• The intention of the legislature.
  • The statute must be read as a whole in its Context.
  • The statute should be construed so as to make it Effective and Workable – if a statutory provision is ambiguous and capable of various constructions, then that construction must be adopted which will give meaning and effect to the other provisions of the enactment rather than that which will give none.
  • If meaning is plain, the effect must be given to it irrespective of consequences.
  • The process of construction combines both literal and purposive approaches. The purposive construction rule highlights that you should shift from literal construction when it leads to absurdity.

Scope and Nature of Interpretation

The necessity of interpretation would arise only where the language of a statutory provision is ambiguous, not clear or where two views are possible or where the provision gives a different meaning defeating the object of the statute.

If the language is clear and unambiguous, no need for interpretation would arise. In this regard, a Constitution Bench of five Judges of the Supreme Court in R.S. Nayak v A.R. Antulay,[5] has held:

“… If the words of the Statute are clear and unambiguous, it is the plainest duty of the Court to give effect to the natural meaning of the words used in the provision. The question of construction arises only in the event of an ambiguity or the plain meaning of the words used in the Statute would be self-defeating.”

Again Supreme Court in Grasim Industries Ltd. v Collector of Customs, Bombay[6], has followed the same principle and observed:

“Where the words are clear and there is no obscurity, and there is no ambiguity and the intention of the legislature is clearly conveyed, there is no scope for court to take upon itself the task of amending or altering the statutory provisions.”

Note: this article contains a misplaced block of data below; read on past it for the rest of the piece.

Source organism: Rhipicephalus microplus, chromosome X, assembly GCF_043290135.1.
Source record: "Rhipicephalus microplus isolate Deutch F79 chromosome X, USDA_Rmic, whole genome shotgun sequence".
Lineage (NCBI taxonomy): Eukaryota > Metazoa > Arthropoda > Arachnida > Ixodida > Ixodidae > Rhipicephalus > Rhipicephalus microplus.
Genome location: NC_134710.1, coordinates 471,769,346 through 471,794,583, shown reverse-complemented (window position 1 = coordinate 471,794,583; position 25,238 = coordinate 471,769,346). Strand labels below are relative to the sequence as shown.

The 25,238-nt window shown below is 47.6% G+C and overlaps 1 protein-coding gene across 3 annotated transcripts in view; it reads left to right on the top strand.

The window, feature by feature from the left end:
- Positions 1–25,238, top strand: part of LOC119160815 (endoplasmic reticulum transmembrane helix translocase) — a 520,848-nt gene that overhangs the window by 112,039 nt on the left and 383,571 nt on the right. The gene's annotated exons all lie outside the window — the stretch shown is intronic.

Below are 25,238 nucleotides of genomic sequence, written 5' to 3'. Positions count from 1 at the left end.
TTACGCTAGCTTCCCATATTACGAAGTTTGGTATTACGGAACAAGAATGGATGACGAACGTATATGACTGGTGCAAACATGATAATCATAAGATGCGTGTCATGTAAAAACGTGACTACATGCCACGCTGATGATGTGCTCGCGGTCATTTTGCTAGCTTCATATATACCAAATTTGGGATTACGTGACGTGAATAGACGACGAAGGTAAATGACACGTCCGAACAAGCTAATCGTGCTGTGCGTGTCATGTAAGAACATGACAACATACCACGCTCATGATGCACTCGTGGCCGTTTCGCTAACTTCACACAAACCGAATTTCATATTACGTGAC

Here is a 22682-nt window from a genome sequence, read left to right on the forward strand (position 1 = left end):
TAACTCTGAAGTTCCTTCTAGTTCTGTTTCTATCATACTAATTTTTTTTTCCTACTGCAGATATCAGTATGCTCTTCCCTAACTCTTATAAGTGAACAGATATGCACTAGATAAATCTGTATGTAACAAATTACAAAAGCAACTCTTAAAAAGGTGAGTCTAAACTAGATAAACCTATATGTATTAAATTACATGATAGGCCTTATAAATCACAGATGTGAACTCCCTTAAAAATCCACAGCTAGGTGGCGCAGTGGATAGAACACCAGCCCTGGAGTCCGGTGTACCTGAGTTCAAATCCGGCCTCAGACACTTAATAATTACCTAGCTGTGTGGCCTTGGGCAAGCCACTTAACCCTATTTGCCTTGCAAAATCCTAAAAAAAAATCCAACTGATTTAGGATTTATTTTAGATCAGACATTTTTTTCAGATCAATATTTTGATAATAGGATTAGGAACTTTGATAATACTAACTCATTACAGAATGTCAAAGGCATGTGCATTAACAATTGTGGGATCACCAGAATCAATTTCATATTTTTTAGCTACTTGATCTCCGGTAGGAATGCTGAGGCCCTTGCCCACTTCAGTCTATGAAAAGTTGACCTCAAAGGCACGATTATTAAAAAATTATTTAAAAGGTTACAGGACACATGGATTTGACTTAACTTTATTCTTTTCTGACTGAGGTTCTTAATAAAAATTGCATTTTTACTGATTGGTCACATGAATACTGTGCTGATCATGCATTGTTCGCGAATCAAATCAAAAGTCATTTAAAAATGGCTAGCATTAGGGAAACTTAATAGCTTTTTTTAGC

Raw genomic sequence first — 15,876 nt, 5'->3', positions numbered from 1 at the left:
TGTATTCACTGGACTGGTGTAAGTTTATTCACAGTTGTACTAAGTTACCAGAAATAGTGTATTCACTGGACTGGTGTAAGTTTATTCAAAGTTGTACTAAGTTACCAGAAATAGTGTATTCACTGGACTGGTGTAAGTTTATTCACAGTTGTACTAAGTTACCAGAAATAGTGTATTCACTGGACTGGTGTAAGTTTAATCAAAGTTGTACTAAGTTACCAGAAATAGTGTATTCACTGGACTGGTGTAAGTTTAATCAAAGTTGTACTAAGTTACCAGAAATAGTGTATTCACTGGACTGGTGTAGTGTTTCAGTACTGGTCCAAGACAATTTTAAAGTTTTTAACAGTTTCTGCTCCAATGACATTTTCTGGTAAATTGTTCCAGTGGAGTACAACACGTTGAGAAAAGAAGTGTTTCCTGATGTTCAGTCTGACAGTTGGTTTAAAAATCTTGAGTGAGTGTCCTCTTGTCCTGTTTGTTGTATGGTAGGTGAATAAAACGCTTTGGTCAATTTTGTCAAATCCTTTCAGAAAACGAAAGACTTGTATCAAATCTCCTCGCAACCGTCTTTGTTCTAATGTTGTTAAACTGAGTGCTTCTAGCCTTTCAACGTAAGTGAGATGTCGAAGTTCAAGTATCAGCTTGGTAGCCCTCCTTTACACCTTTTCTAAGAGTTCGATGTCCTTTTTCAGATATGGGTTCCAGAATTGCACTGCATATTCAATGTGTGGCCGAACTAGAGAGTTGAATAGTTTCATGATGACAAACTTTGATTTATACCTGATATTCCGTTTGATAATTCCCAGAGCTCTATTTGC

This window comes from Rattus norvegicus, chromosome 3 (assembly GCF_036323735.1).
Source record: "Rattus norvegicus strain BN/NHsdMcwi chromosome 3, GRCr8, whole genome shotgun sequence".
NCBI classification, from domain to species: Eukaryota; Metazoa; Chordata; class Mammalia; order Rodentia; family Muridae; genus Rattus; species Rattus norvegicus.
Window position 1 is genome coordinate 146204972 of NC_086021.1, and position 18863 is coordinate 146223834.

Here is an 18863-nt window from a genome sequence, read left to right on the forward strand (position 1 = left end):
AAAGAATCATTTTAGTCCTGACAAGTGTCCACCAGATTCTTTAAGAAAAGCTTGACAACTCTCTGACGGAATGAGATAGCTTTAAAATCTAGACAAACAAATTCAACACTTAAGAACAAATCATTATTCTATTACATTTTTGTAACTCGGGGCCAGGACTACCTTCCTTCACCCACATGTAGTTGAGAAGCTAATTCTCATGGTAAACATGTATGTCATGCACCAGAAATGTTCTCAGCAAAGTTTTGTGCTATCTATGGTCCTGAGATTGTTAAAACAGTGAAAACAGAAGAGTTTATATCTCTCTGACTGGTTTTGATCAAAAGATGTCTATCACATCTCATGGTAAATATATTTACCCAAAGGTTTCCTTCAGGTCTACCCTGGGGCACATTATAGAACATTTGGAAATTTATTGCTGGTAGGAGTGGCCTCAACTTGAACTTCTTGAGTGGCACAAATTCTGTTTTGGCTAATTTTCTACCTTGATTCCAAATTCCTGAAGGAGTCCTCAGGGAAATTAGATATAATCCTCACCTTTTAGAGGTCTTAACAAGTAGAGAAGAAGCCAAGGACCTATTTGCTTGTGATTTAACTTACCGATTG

The purpose of Interpretation of Statutes is to help the Judge to ascertain the intention of the Legislature – not to control that intention or to confine it within the limits, which the Judge may deem reasonable or expedient.

The correct is one that best harmonises the words with the object of the statute.[7]As stated by Iyer J. “to be literal in meaning is to see the skin and miss the soul. The judicial key of construction is the composite perception of the deha and the dehi of the provision.”[8]

According to Blackstone the fairest and rational method for interpreting a statute is by exploring the intention of the Legislature through the most natural and probable signs which are ‘either the words, the context, the subject-matter, the effects and consequence, or the spirit and reason of the law’.[9]


Citations and References

[1] Keshav Mills Co. Ltd. v. CIT. AIR 1965 SC 1636, p. 1644

[2] Law Commission of India, 60th Report, Chapter 2, para 2.2

[3] Salmond, Jurisprudence, 11th Edition, p. 152

[4] Cooley, Constitutional limitations, Vol. 1, p. 97

[5] AIR 1984 SC 684

[6] 2002)4 SCC 297

[7] Justice GP Singh, Principles of Statutory Interpretation, Lexis Nexis, 14th Edition, 2016, p. 21

[8] State of Punjab v. Qaisar Jehan Begum, AIR 1963SC 1604, p. 1606

[9] Blackstone, Commentaries on the Laws of England, Vol. 1, p.59


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Author: Mayank Shekhar

Mayank is a student at Faculty of Law, Delhi University. Under his leadership, Legal Bites has been researching and developing resources through blogging, educational resources, competitions, and seminars.

  • Kaushal Jaisalmeria says:

    Great notes, really helpful for clearing concepts and revision too. Not unnecessarily long like college modules. Precise and to the point. Thanks.